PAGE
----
- Jaya Bachchan as Vasudha Kumar
- Lily Chakravarty as Lata Kumar Srivastav
- Asrani as Prashant Kumar Srivastav
- David as Haripad Chaturvedi
- Keshto Mukherjee as James D'Costa, Driver
- Usha Kiran as Sumitra Sharma
- Master Bittu as Ratna
- Amol Sen
- Dev Kishan
- Lalita Sinha
- Naina Apte
- Director - Hrishikesh Mukherjee
- Producer - Hrishikesh Mukherjee, N. C. Sippy, Romu N. Sippy
- Presenter - N. C. Sippy
- Story - Upendranath Gangopadhyay (Bengali story Chhadobeshi)
- Screenplay - D. N. Mukherjee, Gulzar
- Dialogue - Biren Tripathi, Shakeel Chandra, Gulzar
- Cinematographer - Jaywant Pathare
- Editor - Subhash Gupta, Pandit Sridhar Mishra
- Art Director - Ajit Banerjee
- Costumes Designer - Meena R. Sippy
|1.||"Ab Ke Sajan Saawan Mein"||Lata Mangeshkar|
|2.||"Baagon mein Kaise Ye Phol Khilte Hai"||Mukesh, Lata Mangeshkar|
|3.||"Chupke Chupke Chal Re Purvaiya"||Lata Mangeshkar|
|4.||"Sa Re Ga Ma"||Mohammad Rafi, Kishore Kumar|
Degrees of separation
This film is one of two released in 1975 to cast Dharmendra and Amitabh together, the other being Sholay. Apart from these, Ram Balram was the only other film that the two starred in together, if one does not count Dharmendra's guest appearances in Andha Kanoon and Naseeb, and Amitabh's cameo in Guddi, Dost and Soorma Bhopali. They had a guest appearance in the 2003 movie Hum Kaun Hai?, also dubbed in Bengali, as well as in the 1977 movie Charandas.
- According to film expert Rajesh Subramanian, some of the scenes were shot at producer N C Sippy's bungalow at Juhu. The bungalow today belongs to Amitabh Bachchan and is named Jalsa.
- Jaya Bhaduri was pregnant during the making of the film. Most of her shots have been taken very carefully, as to avoid her profile view.
- Mohammed Rafi has one stanza less in the song "Sa Re Ga Ma", as he was not present during the dubbing session. Kishore Kumar, who was the other singer, sang the additional stanza.
- Hrishikesh Mukherjee wanted newcomers for the parts played by Amitabh Bachchan and Jaya Bhaduri.
- Viewing a solar eclipse with the naked eye causes damage to the eyes. During the February solar eclipse of 1980 the Indian government broadcast Chupke Chupke during the eclipse on India's state broadcaster Doordarshan to encourage people to stay inside and not venture out and look at the eclipse with the naked eye.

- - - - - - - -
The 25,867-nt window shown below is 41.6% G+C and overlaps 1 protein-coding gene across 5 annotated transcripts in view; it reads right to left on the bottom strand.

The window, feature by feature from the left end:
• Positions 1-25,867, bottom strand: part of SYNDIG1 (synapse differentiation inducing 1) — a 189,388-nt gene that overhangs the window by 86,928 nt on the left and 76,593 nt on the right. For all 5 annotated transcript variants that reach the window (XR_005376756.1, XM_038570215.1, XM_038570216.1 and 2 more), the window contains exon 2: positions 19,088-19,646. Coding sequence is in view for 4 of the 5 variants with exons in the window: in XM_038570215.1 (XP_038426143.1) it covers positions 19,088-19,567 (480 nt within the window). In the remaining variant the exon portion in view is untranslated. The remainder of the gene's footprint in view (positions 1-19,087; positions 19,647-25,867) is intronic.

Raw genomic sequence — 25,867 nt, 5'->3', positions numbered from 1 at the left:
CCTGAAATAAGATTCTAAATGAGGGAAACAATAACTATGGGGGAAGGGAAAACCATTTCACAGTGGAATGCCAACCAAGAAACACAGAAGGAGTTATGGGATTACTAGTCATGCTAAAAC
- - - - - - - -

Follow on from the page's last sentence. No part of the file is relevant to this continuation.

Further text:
DVD & Blu-ray release
Numerous DVD editions entered the market by companies like "Digital Entertainment inc.", "Shemaroo Entertainment" and "Eagle Home Video". These were released as non-restored, non re-mastered editions and bare bones, void of supplementary features.
Eagle Home Video came out with a restored edition of this movie, preserving the original aspect ratio in 4:3 pillar box and a DTS Master Audio (HD) in 2.0. The restoration took place in Shemaroo studios.
- Aḵẖtar, Jāvīd; Kabir, Nasreen Munni (2002). Talking Films: Conversations on Hindi Cinema with Javed Akhtar. Oxford University Press. p. 49. ISBN 9780195664621.
most of the writers working in this so-called Hindi cinema write in Urdu: Gulzar, or Rajinder Singh Bedi or Inder Raj Anand or Rahi Masoom Raza or Vahajat Mirza, who wrote dialogue for films like Mughal-e-Azam and Gunga Jumna and Mother India. So most dialogue-writers and most song-writers are from the Urdu discipline
- Rachel Dwyer. Filming the Gods: Religion and Indian Cinema. Routledge. pp. 30–. ISBN 978-1-134-38070-1. Retrieved 29 October 2012.
- Gulzar; Govind Nihalani; Saibal Chatterjee (2003). Encyclopaedia of Hindi Cinema. Popular Prakashan. pp. 371–. ISBN 978-81-7991-066-5. Retrieved 29 October 2012.
- "Chupke Chupke (1975)". The Hindu. 2012-10-18. ISSN 0971-751X. Retrieved 2015-12-06.
- Gregory D. Booth (13 October 2008). Behind the Curtain: Making Music in Mumbai's Film Studios. Oxford University Press. pp. 300–. ISBN 978-0-19-532763-2. Retrieved 29 October 2012.